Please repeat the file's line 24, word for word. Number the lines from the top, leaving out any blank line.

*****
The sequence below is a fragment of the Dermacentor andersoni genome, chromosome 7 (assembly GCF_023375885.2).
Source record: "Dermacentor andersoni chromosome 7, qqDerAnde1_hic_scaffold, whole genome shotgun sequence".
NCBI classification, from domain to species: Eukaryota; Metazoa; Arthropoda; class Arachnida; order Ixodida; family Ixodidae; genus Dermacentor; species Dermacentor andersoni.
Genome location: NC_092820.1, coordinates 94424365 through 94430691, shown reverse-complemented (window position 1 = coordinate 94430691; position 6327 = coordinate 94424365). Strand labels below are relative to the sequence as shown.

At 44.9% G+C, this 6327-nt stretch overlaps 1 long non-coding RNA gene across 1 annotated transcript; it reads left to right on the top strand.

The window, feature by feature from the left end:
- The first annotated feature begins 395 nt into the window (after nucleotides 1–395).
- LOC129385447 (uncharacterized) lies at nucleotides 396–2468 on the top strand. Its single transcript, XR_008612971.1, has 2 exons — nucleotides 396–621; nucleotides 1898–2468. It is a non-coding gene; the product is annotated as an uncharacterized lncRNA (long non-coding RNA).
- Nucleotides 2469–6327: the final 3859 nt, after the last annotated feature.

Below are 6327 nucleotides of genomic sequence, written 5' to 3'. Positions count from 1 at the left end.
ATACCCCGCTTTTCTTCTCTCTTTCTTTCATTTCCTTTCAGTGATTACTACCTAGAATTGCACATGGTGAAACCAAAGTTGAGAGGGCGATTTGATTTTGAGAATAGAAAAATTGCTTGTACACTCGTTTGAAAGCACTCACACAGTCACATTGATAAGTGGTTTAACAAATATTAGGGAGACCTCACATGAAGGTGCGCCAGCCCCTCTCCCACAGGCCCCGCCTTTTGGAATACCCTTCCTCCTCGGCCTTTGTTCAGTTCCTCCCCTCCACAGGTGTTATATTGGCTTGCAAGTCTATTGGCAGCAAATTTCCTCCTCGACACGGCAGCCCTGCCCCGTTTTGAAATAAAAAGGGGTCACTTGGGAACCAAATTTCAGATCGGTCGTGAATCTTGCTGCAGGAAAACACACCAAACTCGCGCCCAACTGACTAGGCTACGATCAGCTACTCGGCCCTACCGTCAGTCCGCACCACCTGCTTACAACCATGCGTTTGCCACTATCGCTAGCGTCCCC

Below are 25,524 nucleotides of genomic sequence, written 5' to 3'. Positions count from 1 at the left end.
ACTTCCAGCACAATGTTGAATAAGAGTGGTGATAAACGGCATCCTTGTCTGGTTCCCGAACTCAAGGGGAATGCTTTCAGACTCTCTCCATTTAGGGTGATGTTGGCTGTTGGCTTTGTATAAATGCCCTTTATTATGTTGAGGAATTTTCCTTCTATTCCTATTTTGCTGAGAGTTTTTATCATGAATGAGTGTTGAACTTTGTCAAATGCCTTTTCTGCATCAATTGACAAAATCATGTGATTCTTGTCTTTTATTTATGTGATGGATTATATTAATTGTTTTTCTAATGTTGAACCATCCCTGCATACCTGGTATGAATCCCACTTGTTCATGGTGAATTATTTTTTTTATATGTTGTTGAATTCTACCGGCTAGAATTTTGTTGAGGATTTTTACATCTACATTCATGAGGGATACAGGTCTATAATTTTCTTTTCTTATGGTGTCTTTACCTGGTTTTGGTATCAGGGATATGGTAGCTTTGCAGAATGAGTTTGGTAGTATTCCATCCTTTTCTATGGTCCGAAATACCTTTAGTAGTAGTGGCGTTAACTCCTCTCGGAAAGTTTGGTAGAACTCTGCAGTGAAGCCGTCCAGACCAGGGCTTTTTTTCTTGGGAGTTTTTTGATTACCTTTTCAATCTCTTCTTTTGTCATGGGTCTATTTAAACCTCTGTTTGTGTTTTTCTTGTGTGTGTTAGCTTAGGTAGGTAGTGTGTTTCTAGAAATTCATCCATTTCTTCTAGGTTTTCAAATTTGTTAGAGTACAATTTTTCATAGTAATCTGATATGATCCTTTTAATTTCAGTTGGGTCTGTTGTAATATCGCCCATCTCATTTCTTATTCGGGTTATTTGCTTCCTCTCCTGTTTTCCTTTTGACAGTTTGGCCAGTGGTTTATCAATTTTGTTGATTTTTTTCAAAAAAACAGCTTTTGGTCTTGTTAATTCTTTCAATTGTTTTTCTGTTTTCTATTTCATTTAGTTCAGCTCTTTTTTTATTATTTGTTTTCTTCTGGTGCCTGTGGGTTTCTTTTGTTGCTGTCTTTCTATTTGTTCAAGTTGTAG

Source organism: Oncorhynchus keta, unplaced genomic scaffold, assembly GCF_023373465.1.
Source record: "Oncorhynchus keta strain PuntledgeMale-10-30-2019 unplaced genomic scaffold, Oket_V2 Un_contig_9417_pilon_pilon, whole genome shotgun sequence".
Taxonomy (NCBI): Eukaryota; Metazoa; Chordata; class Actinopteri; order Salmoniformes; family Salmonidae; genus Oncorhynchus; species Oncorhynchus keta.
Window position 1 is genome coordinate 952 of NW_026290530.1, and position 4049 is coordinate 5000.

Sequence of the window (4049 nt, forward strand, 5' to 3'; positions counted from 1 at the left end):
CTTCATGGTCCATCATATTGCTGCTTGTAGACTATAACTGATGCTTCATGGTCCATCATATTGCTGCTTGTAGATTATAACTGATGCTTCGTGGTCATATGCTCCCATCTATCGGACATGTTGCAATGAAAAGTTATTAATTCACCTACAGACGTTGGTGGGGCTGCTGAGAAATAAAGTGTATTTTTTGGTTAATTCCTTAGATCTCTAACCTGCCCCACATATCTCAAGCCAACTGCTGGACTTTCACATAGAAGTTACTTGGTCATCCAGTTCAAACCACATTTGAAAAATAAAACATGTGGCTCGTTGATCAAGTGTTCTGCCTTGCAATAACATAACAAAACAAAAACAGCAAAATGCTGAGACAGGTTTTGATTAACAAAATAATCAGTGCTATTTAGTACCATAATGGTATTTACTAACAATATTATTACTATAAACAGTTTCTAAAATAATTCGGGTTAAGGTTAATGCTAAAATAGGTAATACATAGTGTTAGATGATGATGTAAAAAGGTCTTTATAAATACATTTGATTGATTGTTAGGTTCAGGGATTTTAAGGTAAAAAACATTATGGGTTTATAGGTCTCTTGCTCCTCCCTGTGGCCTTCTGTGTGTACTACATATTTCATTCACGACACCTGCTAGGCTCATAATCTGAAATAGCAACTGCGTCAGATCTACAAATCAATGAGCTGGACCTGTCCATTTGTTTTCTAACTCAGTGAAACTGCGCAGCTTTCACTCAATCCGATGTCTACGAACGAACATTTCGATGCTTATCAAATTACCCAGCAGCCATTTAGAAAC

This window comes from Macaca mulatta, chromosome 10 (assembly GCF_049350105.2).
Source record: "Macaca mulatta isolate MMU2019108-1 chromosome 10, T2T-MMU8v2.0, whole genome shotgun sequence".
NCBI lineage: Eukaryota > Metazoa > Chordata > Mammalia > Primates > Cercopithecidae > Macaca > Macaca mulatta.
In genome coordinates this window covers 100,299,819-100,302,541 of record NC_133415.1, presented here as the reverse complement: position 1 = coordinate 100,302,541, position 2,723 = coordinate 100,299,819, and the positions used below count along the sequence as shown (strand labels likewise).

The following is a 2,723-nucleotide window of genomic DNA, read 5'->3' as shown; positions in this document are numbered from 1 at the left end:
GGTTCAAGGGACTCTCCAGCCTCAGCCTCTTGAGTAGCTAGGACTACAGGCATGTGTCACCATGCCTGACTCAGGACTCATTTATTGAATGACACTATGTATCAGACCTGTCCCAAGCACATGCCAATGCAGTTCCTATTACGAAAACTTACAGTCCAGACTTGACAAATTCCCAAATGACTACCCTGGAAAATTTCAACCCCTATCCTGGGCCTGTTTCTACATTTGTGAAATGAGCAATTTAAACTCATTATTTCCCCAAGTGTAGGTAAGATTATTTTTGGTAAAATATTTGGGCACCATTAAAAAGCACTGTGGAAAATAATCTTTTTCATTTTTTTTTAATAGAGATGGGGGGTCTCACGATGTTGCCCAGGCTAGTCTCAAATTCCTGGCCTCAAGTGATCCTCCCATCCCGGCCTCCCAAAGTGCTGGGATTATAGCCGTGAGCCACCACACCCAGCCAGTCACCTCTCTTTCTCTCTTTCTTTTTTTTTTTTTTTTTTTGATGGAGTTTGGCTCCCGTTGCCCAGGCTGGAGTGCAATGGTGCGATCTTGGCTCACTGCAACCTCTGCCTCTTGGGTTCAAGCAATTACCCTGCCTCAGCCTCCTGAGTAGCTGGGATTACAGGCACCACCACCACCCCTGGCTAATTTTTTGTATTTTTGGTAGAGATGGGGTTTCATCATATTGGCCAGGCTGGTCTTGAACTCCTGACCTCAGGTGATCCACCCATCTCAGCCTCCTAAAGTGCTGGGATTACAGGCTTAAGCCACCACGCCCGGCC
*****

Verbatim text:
The following is a 2,723-nucleotide window of genomic DNA, read 5'->3' as shown; positions in this document are numbered from 1 at the left end: